Insurance and benefits broker Arthur J. Gallagher is the target of a proposed class action lawsuit over a ransomware attack it suffered in 2020.
The plaintiffs allege that Gallagher failed to follow federal and state government and industry standards to protect their personal information from hackers and failed to adequately notify or help individuals whose information was stolen.
The plaintiffs claim that they, customers and other employees of Gallagher have suffered injuries, incurred costs and face the prospect of “present and imminent lifetime risk of identity theft.” The plaintiffs claim that criminals have already used the stolen personal data to attempt to steal certain identities.
The lead plaintiffs are two former employees of Gallagher: Jason Myers of California and John Parsons of Louisiana.
They seek unspecified damages and implementation by Gallagher of a host of compensatory and security measures.
Arthur J. Gallagher, a large Illinois-based insurance and benefits broker, declined to comment on the lawsuit. The suit also names Gallagher’ third party administrator, Gallagher Bassett Services.
The suit claims that hackers obtained personally identifiable information of thousands of Gallagher’s customers, potential customers, employees and other consumers, including Social Security numbers, tax identification numbers, driver’s licenses, passports, dates of birth, usernames and passwords, employee identification numbers, financial account information, credit card information, electronic signatures and medical records.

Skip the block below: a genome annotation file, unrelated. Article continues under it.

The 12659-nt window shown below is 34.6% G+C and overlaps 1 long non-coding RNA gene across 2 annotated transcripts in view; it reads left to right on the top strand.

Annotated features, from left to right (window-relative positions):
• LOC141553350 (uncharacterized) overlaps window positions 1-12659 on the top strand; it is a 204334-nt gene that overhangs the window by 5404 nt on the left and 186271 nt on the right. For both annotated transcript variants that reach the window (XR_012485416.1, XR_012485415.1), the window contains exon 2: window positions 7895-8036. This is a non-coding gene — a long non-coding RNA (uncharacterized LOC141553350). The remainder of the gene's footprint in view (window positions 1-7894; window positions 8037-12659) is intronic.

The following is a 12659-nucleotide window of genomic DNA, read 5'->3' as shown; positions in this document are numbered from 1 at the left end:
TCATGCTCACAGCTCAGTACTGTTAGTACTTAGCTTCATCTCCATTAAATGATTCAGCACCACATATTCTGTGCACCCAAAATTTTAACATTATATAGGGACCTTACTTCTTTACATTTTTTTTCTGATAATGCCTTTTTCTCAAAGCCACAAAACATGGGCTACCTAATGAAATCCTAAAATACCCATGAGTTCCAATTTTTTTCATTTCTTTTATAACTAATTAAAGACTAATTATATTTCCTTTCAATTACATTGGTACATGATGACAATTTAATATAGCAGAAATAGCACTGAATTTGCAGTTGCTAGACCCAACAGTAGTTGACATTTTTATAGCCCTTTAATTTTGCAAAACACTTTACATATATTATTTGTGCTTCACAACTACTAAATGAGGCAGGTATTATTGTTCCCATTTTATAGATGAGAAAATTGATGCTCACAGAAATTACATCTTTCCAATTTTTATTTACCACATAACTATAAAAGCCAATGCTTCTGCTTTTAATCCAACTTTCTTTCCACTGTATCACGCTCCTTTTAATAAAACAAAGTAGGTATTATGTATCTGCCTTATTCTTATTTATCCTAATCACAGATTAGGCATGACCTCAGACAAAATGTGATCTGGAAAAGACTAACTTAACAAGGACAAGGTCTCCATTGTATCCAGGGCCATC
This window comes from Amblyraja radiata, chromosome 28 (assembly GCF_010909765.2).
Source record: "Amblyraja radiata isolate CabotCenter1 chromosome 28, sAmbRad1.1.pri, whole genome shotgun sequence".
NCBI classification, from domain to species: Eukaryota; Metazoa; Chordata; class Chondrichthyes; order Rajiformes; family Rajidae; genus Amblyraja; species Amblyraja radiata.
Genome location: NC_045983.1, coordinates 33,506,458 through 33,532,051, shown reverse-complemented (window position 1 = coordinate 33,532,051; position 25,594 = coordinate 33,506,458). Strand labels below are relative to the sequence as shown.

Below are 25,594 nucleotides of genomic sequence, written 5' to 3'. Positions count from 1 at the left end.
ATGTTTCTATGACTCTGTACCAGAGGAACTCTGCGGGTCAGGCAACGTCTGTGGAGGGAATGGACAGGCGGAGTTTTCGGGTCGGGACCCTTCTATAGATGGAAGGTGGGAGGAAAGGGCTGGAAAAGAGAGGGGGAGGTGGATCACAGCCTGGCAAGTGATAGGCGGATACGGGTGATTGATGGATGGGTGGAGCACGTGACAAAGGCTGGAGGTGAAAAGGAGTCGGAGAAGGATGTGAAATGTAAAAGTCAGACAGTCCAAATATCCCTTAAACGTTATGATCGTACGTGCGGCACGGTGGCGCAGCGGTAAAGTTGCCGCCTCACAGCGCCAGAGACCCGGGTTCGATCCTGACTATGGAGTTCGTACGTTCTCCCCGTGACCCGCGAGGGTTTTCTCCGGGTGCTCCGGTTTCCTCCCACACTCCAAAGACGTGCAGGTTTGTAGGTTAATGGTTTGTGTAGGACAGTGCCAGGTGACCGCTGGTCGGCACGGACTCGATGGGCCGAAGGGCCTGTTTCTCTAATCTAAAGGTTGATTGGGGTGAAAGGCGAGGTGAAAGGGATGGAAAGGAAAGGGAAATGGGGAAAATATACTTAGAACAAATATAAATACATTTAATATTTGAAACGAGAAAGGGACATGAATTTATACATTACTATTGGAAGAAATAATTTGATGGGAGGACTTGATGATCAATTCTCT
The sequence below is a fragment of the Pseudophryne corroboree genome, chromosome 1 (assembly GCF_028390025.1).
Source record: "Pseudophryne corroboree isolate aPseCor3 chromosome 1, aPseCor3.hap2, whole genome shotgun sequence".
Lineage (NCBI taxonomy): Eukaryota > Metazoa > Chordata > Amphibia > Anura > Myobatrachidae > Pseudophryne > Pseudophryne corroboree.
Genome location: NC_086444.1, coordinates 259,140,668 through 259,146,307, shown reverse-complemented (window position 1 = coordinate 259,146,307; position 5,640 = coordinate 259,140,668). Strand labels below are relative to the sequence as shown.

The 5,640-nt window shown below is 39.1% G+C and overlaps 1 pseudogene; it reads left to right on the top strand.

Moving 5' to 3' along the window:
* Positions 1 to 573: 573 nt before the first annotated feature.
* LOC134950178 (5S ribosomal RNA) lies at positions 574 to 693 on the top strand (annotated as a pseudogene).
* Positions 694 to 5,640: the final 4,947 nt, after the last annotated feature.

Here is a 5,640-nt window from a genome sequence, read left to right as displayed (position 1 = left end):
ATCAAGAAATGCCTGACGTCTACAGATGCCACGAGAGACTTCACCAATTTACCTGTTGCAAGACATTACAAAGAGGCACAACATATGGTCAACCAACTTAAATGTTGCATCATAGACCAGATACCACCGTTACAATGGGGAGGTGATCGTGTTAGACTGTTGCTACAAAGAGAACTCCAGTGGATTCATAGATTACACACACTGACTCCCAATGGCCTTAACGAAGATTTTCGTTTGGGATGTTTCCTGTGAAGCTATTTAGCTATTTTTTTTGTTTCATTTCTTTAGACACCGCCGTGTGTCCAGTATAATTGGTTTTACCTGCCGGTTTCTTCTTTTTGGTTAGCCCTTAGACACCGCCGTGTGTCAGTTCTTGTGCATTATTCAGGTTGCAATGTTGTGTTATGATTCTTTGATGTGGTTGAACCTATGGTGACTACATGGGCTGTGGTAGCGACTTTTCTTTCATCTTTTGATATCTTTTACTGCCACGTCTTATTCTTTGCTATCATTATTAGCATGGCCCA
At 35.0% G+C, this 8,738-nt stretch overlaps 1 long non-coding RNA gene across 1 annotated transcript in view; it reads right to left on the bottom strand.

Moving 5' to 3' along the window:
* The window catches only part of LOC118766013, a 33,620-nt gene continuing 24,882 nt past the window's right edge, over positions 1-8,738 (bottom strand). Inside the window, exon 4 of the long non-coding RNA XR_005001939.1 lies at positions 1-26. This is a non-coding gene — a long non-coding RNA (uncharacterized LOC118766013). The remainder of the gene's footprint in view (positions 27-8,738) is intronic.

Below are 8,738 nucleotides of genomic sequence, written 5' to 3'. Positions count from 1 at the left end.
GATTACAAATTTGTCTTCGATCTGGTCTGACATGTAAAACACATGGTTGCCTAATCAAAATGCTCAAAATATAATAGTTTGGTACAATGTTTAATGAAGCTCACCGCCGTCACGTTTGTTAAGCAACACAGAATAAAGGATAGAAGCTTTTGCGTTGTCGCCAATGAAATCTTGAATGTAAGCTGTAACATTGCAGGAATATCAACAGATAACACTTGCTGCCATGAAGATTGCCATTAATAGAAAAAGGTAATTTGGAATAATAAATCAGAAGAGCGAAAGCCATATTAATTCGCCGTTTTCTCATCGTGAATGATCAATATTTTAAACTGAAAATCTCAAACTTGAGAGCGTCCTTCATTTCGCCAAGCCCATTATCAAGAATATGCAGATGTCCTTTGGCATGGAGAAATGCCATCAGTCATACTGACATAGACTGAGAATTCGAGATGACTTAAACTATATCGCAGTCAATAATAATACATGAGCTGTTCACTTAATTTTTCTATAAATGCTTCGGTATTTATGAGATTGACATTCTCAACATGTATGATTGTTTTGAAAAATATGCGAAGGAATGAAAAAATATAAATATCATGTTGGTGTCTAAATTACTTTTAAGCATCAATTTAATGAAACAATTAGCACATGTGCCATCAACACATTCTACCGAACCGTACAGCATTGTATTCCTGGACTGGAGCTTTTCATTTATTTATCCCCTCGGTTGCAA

The alleged injuries include out- of-pocket expenses associated with the identity theft, tax fraud, or unauthorized use of their information and increased risk because their information remains available on the dark web for individuals to access and abuse.
Gallagher detected the ransomware attack on or about Sept. 26, 2020. It took its global systems offline and launched an investigation.
According to the complaint, Gallagher informed certain media outlets of the ransomware attack as early as Sept. 29, 2020 but did not take any measures to notify affected individuals until on or about June 30, 2021.
The plaintiffs contend that those who saw the September 2020 media reports on the subject but who did not receive any notice of a data breach “likely concluded that their data was not impacted” and therefore “would not have known of the need to take action to protect themselves. ”
According to the suit, Gallagher has offered 24 months of identity monitoring services, which the plaintiffs claim is “wholly inadequate.”
In addition to seeking compensatory, statutory, nominal and punitive damages, legal costs and credit monitoring, the suit asks the court to order Gallagher to have regular third-party tests of its network security, improve training of its security personnel, and purchase or provide funds for credit monitoring services for its customers.
The suit is Myers v. Arthur J. Gallagher. It was filed in the U.S. District Court for the Northern District of Illinois.
(This article was previously published on Wells Media sister site Insurance Journal. Reporter Andrew G. Simpson is the chief content editor of Wells Media.)